Board portals and digital messaging systems also make it easy for boards to produce documents quickly if they are ever needed to support legal or compliance issues. For example, the Brown Act has limitations on how many people can be copied on emails. A secure digital communications platform would demonstrate compliance with the messaging limitation.
Government boards may also be required to provide proof of content contained in emails as part of Freedom of Information Act (FOIA) requests. States usually put strict time limits on producing answers for FOIA requests, such as within seven days or so. Using a board portal that integrates seamlessly with digital messaging makes it easier for government boards to comply with FOIA requests within the required timeframe.
Boards also have requirements for posting advance notice of public meetings, even if they don’t intend to take action at the meeting. Board portals make it easy to produce evidence that board notices include all of the required information, such as date, time, location, type of meeting and agenda items, and that the board posted the meeting within the proper timeframe.
How the Right Technology Supports Compliance With the Brown Act
Manual board processes subject government boards to accidental or unintentional noncompliance with open meetings acts such as the Brown Act.
Board portals are the right technology to prove that government meetings are open to the public and that they comply with all legislation pertaining to open meetings. The Brown Act requires that local government meetings be held in publicly accessible locations. Board portals conveniently store all copies of official meeting notices and meeting minutes, which include the location of the meeting.
Board portals also store the agenda and the meeting minutes, which document many important details of the meeting. The agenda demonstrates which items the board discussed at the meeting and whether they allowed discussion or took action about items that were not listed on the agenda.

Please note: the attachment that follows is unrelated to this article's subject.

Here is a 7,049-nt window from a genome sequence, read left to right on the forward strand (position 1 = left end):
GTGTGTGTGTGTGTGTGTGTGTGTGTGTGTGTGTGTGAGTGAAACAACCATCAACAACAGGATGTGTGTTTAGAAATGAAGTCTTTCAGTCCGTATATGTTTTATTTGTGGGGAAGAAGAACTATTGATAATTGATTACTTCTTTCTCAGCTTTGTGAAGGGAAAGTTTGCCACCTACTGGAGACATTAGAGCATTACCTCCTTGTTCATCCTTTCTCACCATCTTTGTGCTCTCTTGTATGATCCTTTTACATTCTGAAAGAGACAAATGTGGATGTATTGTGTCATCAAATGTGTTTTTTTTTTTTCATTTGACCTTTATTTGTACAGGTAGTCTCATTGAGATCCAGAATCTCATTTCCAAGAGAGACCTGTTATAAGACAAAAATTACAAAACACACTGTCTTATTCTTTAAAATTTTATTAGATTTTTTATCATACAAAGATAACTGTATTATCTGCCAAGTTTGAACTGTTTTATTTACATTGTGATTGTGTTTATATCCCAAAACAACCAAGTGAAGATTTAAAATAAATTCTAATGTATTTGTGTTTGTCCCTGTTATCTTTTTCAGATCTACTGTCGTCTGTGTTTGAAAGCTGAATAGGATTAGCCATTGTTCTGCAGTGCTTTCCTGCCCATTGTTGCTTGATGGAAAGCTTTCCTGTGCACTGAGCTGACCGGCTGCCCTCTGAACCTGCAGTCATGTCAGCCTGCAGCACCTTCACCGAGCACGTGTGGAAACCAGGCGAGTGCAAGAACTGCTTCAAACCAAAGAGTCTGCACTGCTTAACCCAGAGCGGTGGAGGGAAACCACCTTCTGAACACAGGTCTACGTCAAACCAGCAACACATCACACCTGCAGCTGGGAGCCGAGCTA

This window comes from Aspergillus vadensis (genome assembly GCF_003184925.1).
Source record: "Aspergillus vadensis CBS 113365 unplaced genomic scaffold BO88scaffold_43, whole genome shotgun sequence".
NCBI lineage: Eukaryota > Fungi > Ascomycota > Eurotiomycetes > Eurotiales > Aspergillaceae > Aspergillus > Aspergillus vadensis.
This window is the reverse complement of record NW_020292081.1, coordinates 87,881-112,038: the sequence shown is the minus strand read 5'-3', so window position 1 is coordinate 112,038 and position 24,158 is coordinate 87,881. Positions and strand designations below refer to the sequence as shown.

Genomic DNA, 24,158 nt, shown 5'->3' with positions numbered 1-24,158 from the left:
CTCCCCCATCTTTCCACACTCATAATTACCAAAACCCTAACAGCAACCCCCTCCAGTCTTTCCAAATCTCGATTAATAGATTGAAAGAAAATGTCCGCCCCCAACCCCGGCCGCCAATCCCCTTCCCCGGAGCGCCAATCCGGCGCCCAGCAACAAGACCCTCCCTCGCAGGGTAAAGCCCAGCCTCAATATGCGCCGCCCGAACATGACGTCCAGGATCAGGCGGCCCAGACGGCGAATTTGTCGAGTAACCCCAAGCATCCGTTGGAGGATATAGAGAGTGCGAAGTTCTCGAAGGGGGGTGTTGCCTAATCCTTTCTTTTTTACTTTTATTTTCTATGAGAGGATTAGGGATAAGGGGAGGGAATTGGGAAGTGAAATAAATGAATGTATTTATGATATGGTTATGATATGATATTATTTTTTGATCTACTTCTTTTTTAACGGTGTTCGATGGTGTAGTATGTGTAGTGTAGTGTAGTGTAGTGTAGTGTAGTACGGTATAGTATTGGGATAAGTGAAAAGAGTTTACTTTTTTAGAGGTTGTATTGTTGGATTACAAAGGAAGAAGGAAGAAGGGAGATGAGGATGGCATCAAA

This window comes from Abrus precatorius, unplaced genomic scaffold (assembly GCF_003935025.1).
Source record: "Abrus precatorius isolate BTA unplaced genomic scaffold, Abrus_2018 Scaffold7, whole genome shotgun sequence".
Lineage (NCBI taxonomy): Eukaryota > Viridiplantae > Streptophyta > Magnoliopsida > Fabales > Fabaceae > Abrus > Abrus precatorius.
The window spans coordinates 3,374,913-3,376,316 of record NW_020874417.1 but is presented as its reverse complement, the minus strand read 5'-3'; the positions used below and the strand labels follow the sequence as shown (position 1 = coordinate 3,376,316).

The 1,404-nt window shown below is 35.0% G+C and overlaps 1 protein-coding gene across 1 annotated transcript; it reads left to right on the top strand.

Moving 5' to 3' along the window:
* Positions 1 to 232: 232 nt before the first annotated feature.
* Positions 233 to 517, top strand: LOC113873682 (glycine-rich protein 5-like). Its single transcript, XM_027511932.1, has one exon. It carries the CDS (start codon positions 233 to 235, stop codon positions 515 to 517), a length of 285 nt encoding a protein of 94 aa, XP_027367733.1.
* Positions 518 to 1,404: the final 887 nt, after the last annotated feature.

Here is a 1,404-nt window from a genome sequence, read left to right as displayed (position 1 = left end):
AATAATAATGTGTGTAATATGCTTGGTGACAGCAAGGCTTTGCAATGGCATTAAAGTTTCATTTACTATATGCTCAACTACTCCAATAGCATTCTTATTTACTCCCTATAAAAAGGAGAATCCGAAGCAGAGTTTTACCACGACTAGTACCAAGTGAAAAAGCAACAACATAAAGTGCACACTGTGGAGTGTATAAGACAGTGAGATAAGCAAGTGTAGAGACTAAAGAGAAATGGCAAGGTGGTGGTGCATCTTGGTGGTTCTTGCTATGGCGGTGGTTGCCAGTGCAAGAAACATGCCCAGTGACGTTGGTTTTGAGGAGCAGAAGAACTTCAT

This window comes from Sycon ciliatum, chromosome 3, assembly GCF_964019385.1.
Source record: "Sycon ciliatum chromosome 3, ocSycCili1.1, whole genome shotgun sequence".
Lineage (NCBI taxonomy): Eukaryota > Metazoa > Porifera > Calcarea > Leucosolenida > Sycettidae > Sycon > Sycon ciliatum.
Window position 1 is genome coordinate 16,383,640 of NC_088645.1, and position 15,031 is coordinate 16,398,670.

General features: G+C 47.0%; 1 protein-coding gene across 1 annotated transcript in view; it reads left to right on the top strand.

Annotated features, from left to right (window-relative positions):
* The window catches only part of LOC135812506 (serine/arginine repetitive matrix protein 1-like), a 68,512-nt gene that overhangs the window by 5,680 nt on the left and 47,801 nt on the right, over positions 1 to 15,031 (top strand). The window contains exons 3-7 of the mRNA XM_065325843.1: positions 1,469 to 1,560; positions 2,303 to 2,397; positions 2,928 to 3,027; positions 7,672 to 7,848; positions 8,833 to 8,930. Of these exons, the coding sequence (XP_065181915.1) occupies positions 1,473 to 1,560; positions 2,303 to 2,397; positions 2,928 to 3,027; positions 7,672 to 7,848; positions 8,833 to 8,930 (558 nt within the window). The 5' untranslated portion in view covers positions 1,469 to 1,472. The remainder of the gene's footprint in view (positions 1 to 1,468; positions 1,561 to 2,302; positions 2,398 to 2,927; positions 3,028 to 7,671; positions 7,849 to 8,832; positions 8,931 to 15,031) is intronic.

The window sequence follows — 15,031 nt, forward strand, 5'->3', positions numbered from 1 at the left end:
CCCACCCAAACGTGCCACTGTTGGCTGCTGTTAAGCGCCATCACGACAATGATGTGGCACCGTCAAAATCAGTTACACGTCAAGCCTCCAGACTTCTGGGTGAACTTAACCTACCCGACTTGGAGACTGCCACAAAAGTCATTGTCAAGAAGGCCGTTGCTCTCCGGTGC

The Brown Act and other state and local open meetings acts typically clarify the rules for boards to go into closed session. The agenda and the meeting minutes stand as proof that the reasons for closed session were valid, indicate whether the board allowed public comment prior to going into closed session, and record whether the board made oral or written statements about the decisions they took while meeting in closed session.
Open meetings laws almost always require boards to allow time for public comments, although they’re typically not required or expected to respond to public comments during the meeting time. Members of the community who choose to speak at public board meetings usually do so because they feel strongly about certain topics or community issues. Open meetings acts usually outline a process for how boards can handle matters if members of the public become unruly or disruptive. Meeting minutes archived in the board portal help government boards to document whether members of the meeting were disruptive and prove that the board managed such issues according to the open meetings act rules.
Concluding Notes on How Technology Supports Open Meeting Acts
The popularity of board portals for government boards proves that board portals, combined with secure messaging applications, bring value to communities because they are efficient and cost-effective. Board portals ensure best practices for public meetings and support overall good governance. Electronic tools that support the work of government boards help keep meetings democratic, as governments have always intended them to be.